Likewise, Christina Hoff Sommers criticized Wolf for publishing the estimate that 150,000 women were dying every year from anorexia. Sommers states that she tracked down the source to the American Anorexia and Bulimia Association who stated that they were misquoted; the figure refers to sufferers, not fatalities. Wolf accepted the error and promised to change it in future editions. Sommers gave an estimate for the number of fatalities in 1990 as 100-400.
The New York Times published a harshly critical assessment of Wolf's work by Caryn James. She lambasted the book as a "sloppily researched polemic as dismissible as a hackneyed adventure film...Even by the standards of pop-cultural feminist studies, The Beauty Myth is a mess." In a comparatively positive review, The Washington Post called the book "persuasive" and praised its "accumulated evidence."
Fire with Fire
In 1993 Wolf published Fire with Fire on politics, female empowerment and women's sexual liberation. In the U.S. The New York Times assailed the work for its "dubious oversimplifications and highly debatable assertions" and its "disconcerting penchant for inflationary prose," nonetheless noting Wolf's "efforts to articulate an accessible, pragmatic feminism, ...helping to replace strident dogma with common sense." The Time magazine reviewer dismissed the book as "flawed," noting however that Wolf was "an engaging raconteur" who was also "savvy about the role of TV – especially the Thomas-Hill hearings and daytime talk shows – in radicalizing women, including homemakers." The reviewer characterized the book as advocating an inclusive strain of feminism that welcomed abortion opponents. In the UK Natasha Walter writing in the The Independent said that the book "has its faults, but compared with The Beauty Myth it has energy and spirit, and generosity too." But she also criticized it for having a "narrow agenda" where "you will look in vain for much discussion of older women, of black women, of women with low incomes, of mothers." Characterizing Wolf as a "media star", Walter wrote: "She is particularly good, naturally, on the role of women in the media."
Promiscuities reports on and analyzes the shifting patterns of contemporary adolescent sexuality. Wolf argues that literature is rife with examples of male coming-of-age stories, covered autobiographically by D. H. Lawrence, Tobias Wolff, J. D. Salinger, and Ernest Hemingway, and covered misogynistically by Henry Miller, Philip Roth, and Norman Mailer. Wolf insists, however, that female accounts of adolescent sexuality have been systematically suppressed. She adduces cross-cultural material to demonstrate that women have, across history, been celebrated as more carnal than men. Wolf also argues that women must reclaim the legitimacy of their own sexuality by shattering the polarization of women between virgin and whore.
Promiscuities received, in general, negative reviews. The New York Times published a review that characterized Wolf as a "frustratingly inept messenger: a sloppy thinker and incompetent writer. She tries in vain to pass off tired observations as radical aperçus, subjective musings as generational truths, sappy suggestions as useful ideas". Two days earlier, however, a different Times reviewer praised the book, writing, "Anyone—particularly anyone who, like Ms. Wolf, was born in the 1960s—will have a very hard time putting down Promiscuities. Told through a series of confessions, her book is a searing and thoroughly fascinating exploration of the complex wildlife of female sexuality and desire." In contrast, The Library Journal excoriated the work, writing, "Overgeneralization abounds as she attempts to apply the microcosmic events of this mostly white, middle-class, liberal milieu to a whole generation....There is a desperate defensiveness in the tone of this book which diminishes the force of her argument."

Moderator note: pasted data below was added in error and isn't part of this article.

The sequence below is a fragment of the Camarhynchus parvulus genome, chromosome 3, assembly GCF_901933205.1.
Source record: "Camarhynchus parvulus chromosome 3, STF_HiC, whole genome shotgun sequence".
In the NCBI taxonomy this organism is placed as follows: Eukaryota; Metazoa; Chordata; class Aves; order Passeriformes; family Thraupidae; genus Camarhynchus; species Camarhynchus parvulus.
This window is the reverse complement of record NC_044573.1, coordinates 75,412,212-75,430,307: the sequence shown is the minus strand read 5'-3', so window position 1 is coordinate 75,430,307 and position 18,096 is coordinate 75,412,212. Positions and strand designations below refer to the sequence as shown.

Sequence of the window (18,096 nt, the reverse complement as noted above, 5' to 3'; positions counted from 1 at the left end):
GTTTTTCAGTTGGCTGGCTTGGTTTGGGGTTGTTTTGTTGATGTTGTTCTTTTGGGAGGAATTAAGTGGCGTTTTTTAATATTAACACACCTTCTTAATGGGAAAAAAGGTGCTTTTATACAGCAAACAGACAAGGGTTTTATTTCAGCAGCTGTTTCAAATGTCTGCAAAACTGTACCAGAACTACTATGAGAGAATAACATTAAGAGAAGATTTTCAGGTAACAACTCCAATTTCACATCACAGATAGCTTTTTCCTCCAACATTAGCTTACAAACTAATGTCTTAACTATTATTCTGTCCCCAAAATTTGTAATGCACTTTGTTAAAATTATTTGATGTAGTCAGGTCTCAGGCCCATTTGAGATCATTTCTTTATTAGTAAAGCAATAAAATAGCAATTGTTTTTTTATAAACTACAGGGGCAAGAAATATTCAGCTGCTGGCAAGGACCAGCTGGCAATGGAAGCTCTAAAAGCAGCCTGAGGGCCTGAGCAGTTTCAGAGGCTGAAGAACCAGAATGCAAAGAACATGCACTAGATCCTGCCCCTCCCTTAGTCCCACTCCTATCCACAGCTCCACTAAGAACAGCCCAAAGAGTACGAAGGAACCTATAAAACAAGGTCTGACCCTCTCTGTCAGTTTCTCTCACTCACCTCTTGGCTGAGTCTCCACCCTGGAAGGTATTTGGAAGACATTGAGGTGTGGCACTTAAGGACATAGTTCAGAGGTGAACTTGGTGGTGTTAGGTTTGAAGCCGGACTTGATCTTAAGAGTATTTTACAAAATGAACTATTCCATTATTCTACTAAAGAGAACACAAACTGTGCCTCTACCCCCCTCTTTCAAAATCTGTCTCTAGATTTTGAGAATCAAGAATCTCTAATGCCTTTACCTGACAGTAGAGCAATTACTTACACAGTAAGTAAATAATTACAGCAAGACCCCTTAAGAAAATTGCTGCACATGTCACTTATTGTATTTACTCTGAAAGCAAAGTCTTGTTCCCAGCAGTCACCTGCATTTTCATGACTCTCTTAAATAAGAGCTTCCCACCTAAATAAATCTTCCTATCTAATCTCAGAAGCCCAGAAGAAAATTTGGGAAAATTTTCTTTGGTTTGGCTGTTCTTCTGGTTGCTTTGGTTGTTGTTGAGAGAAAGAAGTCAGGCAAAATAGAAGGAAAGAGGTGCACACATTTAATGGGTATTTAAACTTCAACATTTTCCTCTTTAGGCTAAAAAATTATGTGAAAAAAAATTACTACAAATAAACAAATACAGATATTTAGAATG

Misconceptions examines modern assumptions surrounding pregnancy and childbirth. Most of the book is told through the prism of Wolf's personal experience of her first pregnancy. She describes the "vacuous impassivity" of the ultrasound technician who gives her the first glimpse of her new baby. Wolf both laments her C-section and examines why the procedure is commonplace in the United States, and advocates a return to more personal approaches to childbirth such as midwifery. The second half of the book catalogs a series of anecdotes about life after giving birth, focusing in particular on inequalities that arise in men and women's approaches and adjustments to child care.
The End of America
In The End of America: Letter of Warning to a Young Patriot, Wolf takes a historical look at the rise of fascism, outlining 10 steps necessary for a fascist group (or government) to destroy the democratic character of a nation-state and subvert the social/political liberty previously exercised by its citizens:
- Invoke a terrifying internal and external enemy
- Create secret prisons where torture takes place
- Develop a thug caste or paramilitary force not answerable to citizens
- Set up an internal surveillance system
- Harass citizens' groups
- Engage in arbitrary detention and release
- Target key individuals
- Control the press
- Treat all political dissidents as traitors
- Suspend the rule of law
The book details how this pattern was implemented in Nazi Germany, Fascist Italy, and elsewhere, and analyzes its emergence and application of all the 10 steps in American political affairs since the September 11 attacks.